On 2/22/15 8:39 PM, Yurtle Turtle via Tesla wrote:
I would have tried to butt-splice the two pieces, assuming it's thicker walled sewer pipe (green). They'd have to be cut fairly accurately. Gary's way sounds good too. Probably use a heat gun to get the extension to fit well, then roughen up and hope Bondo sticks.If not, fiberglass resin will probably work, to make a smooth connection. I chose to make my 10" secondary stationary, and moved my primary up and down to get good coupling, then cut PVC supports to make them permanent. My secondary goes all the way to the bottom of my primary so it's stable while moving. 7' tall, which just clears my garage door with toploads on.
Someone else wrote..
I think that the idea of splicing the 6" pipe is very plausible, though I don't think I've ever heard of it being done. You'll want to take a 1-2" length of the pipe, and cut out a gap in the circumference so that you can squeeze the smaller circumference into the interior of the two lengths that you're splicing, and glue it with PVC cement.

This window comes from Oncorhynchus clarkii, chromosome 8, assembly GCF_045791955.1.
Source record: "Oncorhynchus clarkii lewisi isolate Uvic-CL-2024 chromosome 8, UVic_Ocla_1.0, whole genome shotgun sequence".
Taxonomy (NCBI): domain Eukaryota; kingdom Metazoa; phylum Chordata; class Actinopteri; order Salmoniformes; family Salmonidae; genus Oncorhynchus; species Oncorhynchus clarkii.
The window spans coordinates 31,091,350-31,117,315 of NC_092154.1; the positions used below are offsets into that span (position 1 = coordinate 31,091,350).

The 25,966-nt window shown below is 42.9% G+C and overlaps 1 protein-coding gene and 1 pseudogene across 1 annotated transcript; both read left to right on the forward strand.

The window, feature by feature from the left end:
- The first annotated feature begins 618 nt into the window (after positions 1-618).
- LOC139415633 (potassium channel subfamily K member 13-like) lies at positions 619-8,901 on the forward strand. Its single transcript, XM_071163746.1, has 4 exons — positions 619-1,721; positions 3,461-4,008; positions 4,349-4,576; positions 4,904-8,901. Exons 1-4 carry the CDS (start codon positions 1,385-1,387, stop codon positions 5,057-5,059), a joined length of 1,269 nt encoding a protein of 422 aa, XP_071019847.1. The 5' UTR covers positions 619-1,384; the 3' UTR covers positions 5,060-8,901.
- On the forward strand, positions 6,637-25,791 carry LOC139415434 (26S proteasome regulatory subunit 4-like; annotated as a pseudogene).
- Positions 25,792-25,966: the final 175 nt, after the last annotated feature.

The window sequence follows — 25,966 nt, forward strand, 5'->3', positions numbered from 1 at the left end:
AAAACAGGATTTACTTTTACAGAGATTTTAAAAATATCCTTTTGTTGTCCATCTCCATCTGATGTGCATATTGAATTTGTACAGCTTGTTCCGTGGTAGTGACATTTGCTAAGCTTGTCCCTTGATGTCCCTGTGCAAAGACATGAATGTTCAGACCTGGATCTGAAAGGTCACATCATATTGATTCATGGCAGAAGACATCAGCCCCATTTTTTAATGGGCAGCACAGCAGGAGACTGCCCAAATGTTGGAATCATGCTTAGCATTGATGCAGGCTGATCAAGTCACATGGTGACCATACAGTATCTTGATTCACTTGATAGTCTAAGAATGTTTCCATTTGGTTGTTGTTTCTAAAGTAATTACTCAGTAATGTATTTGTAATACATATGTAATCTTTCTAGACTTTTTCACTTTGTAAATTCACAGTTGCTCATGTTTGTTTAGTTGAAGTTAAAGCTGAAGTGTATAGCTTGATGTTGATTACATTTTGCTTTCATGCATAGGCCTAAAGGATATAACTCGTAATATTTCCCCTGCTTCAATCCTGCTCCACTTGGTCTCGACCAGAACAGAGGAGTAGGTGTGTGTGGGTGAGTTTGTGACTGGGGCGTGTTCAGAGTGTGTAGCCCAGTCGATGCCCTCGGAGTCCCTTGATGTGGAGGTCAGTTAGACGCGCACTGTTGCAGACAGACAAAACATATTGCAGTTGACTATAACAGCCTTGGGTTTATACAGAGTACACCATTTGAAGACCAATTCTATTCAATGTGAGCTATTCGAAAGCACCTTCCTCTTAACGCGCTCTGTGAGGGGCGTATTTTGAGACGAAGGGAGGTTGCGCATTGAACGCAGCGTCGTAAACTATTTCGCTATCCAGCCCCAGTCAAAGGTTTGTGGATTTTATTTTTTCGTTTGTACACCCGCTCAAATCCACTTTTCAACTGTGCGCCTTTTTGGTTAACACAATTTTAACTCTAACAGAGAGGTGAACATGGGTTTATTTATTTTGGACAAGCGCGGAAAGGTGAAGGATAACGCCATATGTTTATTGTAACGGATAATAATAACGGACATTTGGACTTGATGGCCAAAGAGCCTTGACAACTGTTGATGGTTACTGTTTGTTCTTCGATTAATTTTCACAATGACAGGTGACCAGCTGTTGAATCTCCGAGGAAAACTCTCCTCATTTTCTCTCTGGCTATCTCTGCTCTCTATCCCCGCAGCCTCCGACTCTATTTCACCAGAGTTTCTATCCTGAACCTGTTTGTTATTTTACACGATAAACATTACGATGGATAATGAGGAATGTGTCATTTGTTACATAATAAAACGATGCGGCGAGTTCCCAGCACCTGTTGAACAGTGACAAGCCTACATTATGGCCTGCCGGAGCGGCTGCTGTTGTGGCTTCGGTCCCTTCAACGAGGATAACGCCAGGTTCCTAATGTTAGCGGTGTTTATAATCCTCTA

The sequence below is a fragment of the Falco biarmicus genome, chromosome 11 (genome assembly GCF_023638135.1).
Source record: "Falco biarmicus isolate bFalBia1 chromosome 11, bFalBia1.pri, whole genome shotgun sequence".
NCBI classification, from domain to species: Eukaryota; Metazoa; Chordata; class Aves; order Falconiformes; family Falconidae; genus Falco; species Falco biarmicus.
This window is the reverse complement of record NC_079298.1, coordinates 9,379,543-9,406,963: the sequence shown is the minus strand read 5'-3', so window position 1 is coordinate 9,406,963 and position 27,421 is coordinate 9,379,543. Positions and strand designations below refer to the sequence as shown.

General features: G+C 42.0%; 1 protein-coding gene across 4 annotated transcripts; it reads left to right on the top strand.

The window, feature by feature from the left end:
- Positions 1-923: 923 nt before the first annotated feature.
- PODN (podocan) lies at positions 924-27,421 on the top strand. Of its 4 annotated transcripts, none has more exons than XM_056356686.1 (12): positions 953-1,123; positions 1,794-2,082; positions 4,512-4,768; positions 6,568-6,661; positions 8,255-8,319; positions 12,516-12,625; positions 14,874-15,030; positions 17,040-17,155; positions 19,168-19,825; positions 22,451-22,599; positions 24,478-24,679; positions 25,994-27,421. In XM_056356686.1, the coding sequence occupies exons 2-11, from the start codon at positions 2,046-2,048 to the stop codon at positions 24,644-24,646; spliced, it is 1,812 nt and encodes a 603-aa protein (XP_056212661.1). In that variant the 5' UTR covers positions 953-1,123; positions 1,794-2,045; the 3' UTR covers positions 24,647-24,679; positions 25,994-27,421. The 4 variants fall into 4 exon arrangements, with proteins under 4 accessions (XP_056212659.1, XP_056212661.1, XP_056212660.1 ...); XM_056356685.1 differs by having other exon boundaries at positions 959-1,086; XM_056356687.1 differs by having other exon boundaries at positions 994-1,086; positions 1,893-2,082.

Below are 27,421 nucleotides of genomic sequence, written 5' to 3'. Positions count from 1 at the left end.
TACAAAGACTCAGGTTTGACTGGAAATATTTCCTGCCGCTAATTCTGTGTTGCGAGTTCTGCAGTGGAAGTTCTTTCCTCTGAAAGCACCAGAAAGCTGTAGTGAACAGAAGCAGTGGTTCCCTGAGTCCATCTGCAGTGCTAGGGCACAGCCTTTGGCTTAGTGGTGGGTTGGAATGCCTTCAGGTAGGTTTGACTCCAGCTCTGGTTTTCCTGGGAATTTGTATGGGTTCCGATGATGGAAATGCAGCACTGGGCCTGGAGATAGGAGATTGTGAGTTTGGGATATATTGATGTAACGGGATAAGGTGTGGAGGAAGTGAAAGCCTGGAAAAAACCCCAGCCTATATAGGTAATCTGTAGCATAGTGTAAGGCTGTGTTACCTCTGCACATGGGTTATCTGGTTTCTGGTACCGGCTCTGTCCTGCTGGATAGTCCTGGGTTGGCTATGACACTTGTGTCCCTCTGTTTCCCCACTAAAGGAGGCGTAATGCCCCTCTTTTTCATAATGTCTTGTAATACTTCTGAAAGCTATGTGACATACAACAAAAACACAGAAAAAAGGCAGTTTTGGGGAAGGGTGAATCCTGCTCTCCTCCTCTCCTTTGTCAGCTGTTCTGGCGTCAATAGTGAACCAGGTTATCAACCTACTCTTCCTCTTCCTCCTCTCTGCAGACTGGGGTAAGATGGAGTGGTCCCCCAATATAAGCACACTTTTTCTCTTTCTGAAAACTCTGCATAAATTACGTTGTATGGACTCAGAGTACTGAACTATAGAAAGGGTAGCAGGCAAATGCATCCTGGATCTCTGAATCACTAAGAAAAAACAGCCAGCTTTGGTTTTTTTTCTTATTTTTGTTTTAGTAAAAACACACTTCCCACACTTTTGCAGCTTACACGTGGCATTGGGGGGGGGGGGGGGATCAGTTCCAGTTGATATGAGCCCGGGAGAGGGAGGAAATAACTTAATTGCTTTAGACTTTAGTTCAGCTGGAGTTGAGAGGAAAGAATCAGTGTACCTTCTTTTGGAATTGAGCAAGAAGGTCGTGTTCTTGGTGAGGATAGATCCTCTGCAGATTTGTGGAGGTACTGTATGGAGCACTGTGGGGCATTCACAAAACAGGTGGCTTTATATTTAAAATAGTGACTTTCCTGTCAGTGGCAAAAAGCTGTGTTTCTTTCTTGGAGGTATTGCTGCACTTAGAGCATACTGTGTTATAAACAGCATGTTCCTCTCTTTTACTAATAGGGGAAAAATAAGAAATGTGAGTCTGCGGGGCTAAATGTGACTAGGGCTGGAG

I would call around to plumbing supply places (here in Southern Cal, it's places like Smiths Pipe) and ask about getting a 4-5 foot long piece of SDR35 (thinner wall.. it's sewer pipe as opposed to SCH 40 which holds pressure)
Tell them you're willing to call back if they don't have a scrap, etc.I have done a fair amount of trying to glue and splice, and if nothing else were available, I might try again, but it's really hard. For one thing, it's really hard to get a very square cut on the end of the pipe, unless you have a suitable fixture or tools. So then when you butt the two pieces together, it has gaps, etc.
This is true whether you use a straight butt join (you could use a hot air plastic welder) or the "smaller tube inside" approach (use a piece of the same pipe with a lengthwise slot cut down, squeeze it to slightly smaller diameter and shove it in and let it spring out.
BUT.. I'd spend some serious time calling around looking for a scrap. You could also look for larger landscaping companies: they use the stuff for drain lines and the like, and might have a scrap they'd sell/give you.
Cardboard tubes used for concrete forms are also another source: keep 'em dry and varnish/polyurethane it to keep it dry.
_______________________________________________ Tesla mailing list Tesla@xxxxxxxxxx http://www.pupman.com/mailman/listinfo/tesla